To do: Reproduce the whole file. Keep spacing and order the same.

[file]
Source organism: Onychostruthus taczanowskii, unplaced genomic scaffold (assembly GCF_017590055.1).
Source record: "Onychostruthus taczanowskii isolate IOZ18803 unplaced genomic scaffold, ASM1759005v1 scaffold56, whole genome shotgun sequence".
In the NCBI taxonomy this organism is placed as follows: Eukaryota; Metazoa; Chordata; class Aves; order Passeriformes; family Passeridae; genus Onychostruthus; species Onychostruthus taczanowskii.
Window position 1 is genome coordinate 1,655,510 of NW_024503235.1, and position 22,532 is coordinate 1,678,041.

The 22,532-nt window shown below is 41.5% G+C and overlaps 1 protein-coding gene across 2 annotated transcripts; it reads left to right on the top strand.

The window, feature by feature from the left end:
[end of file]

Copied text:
Source organism: Onychostruthus taczanowskii, unplaced genomic scaffold (assembly GCF_017590055.1).
Source record: "Onychostruthus taczanowskii isolate IOZ18803 unplaced genomic scaffold, ASM1759005v1 scaffold56, whole genome shotgun sequence".
In the NCBI taxonomy this organism is placed as follows: Eukaryota; Metazoa; Chordata; class Aves; order Passeriformes; family Passeridae; genus Onychostruthus; species Onychostruthus taczanowskii.
Window position 1 is genome coordinate 1,655,510 of NW_024503235.1, and position 22,532 is coordinate 1,678,041.

The 22,532-nt window shown below is 41.5% G+C and overlaps 1 protein-coding gene across 2 annotated transcripts; it reads left to right on the top strand.

The window, feature by feature from the left end: